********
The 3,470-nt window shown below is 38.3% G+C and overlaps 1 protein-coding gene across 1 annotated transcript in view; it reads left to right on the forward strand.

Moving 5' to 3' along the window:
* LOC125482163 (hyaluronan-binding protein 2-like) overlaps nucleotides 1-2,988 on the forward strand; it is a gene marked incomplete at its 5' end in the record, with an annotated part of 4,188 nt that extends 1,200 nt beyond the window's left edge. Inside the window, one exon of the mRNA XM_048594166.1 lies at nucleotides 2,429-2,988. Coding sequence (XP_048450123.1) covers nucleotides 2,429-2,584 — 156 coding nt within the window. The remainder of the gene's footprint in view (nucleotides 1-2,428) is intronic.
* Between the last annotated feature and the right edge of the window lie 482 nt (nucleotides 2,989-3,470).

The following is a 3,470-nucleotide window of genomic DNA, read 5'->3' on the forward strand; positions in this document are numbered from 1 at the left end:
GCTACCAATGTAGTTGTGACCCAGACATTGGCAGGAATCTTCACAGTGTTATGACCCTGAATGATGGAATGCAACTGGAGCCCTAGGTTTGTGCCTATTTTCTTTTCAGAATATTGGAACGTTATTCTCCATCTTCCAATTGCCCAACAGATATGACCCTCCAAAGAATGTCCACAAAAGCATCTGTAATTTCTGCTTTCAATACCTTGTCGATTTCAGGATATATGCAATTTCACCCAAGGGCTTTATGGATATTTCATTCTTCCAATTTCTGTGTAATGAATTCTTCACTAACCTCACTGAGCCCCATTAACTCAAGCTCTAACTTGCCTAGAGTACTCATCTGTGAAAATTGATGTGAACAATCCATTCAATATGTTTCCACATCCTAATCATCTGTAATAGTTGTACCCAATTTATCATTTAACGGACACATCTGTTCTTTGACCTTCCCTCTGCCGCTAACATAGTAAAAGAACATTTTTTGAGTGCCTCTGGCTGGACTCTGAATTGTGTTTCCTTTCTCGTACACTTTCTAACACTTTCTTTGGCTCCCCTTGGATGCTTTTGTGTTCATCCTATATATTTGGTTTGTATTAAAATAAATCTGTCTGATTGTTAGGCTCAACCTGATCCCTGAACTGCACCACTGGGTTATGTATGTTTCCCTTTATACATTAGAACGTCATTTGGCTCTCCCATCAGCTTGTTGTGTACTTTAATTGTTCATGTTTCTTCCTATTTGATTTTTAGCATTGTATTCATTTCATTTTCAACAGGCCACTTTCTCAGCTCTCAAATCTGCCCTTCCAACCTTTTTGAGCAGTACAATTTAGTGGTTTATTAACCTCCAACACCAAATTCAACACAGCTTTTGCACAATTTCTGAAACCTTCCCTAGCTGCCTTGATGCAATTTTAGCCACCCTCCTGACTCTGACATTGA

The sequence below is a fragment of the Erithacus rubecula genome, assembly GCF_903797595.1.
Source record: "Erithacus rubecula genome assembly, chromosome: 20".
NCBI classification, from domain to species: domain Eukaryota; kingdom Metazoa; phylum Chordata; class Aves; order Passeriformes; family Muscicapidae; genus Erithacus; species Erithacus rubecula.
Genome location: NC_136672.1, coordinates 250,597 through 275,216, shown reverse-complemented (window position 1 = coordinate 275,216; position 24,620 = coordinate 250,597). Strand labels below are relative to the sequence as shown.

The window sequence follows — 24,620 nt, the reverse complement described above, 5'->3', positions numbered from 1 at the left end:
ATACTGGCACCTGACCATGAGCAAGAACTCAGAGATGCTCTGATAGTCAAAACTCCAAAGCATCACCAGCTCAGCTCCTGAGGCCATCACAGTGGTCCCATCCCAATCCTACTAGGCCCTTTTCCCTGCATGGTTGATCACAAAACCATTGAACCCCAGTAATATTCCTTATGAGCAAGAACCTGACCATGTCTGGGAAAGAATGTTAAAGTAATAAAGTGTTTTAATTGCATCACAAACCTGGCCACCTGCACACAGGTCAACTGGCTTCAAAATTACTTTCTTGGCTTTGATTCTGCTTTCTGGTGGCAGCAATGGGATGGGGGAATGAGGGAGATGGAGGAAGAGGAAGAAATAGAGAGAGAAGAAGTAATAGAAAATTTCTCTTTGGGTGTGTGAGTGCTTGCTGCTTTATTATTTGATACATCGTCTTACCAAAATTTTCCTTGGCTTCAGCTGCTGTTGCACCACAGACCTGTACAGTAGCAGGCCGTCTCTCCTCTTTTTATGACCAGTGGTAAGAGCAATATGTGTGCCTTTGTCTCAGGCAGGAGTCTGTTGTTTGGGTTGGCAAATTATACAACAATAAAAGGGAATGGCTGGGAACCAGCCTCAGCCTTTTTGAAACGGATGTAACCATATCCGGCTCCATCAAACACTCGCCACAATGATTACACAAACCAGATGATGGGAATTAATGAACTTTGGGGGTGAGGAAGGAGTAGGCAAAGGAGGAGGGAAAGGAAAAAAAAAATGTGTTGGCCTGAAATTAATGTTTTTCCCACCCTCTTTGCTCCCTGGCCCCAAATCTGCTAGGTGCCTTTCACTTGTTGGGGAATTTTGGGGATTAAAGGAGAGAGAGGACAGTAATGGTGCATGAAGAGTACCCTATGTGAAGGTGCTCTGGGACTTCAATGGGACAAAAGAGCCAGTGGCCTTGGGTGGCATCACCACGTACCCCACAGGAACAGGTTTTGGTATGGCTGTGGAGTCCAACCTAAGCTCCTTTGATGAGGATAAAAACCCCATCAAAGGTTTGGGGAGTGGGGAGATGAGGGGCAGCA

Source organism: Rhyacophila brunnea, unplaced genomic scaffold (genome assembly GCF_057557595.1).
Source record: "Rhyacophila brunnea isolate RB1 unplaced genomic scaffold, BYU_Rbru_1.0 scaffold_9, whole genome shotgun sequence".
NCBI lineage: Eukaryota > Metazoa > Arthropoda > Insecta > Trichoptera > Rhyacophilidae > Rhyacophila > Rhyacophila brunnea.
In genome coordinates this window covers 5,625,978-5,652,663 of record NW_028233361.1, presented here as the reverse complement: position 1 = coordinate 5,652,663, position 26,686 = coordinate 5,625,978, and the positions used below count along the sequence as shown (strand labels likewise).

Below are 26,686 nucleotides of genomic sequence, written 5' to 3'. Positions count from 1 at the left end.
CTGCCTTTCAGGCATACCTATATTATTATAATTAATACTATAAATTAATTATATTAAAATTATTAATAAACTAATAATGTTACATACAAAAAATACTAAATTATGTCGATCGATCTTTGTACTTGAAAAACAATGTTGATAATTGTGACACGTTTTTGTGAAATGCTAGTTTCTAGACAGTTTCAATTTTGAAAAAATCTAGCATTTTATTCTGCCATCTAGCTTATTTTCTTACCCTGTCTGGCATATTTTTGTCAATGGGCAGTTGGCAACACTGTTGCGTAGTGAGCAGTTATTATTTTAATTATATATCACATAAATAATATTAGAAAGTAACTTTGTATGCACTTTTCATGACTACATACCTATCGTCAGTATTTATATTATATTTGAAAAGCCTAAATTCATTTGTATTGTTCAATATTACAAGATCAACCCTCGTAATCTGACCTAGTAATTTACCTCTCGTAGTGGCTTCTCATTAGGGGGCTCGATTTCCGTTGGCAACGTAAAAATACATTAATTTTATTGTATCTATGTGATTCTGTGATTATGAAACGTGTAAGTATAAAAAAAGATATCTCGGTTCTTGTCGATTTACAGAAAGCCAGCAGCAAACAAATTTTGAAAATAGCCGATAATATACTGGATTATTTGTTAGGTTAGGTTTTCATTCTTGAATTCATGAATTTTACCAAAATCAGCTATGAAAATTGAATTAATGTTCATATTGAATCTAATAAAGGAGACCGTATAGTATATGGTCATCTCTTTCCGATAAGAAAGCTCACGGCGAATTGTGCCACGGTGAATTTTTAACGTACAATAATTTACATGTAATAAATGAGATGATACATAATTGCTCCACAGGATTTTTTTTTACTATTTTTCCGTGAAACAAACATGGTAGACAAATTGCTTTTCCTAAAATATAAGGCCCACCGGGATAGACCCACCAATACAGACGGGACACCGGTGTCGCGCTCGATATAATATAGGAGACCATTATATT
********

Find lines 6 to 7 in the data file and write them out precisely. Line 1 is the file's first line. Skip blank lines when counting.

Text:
GCTACCAATGTAGTTGTGACCCAGACATTGGCAGGAATCTTCACAGTGTTATGACCCTGAATGATGGAATGCAACTGGAGCCCTAGGTTTGTGCCTATTTTCTTTTCAGAATATTGGAACGTTATTCTCCATCTTCCAATTGCCCAACAGATATGACCCTCCAAAGAATGTCCACAAAAGCATCTGTAATTTCTGCTTTCAATACCTTGTCGATTTCAGGATATATGCAATTTCACCCAAGGGCTTTATGGATATTTCATTCTTCCAATTTCTGTGTAATGAATTCTTCACTAACCTCACTGAGCCCCATTAACTCAAGCTCTAACTTGCCTAGAGTACTCATCTGTGAAAATTGATGTGAACAATCCATTCAATATGTTTCCACATCCTAATCATCTGTAATAGTTGTACCCAATTTATCATTTAACGGACACATCTGTTCTTTGACCTTCCCTCTGCCGCTAACATAGTAAAAGAACATTTTTTGAGTGCCTCTGGCTGGACTCTGAATTGTGTTTCCTTTCTCGTACACTTTCTAACACTTTCTTTGGCTCCCCTTGGATGCTTTTGTGTTCATCCTATATATTTGGTTTGTATTAAAATAAATCTGTCTGATTGTTAGGCTCAACCTGATCCCTGAACTGCACCACTGGGTTATGTATGTTTCCCTTTATACATTAGAACGTCATTTGGCTCTCCCATCAGCTTGTTGTGTACTTTAATTGTTCATGTTTCTTCCTATTTGATTTTTAGCATTGTATTCATTTCATTTTCAACAGGCCACTTTCTCAGCTCTCAAATCTGCCCTTCCAACCTTTTTGAGCAGTACAATTTAGTGGTTTATTAACCTCCAACACCAAATTCAACACAGCTTTTGCACAATTTCTGAAACCTTCCCTAGCTGCCTTGATGCAATTTTAGCCACCCTCCTGACTCTGACATTGA

The sequence below is a fragment of the Erithacus rubecula genome, assembly GCF_903797595.1.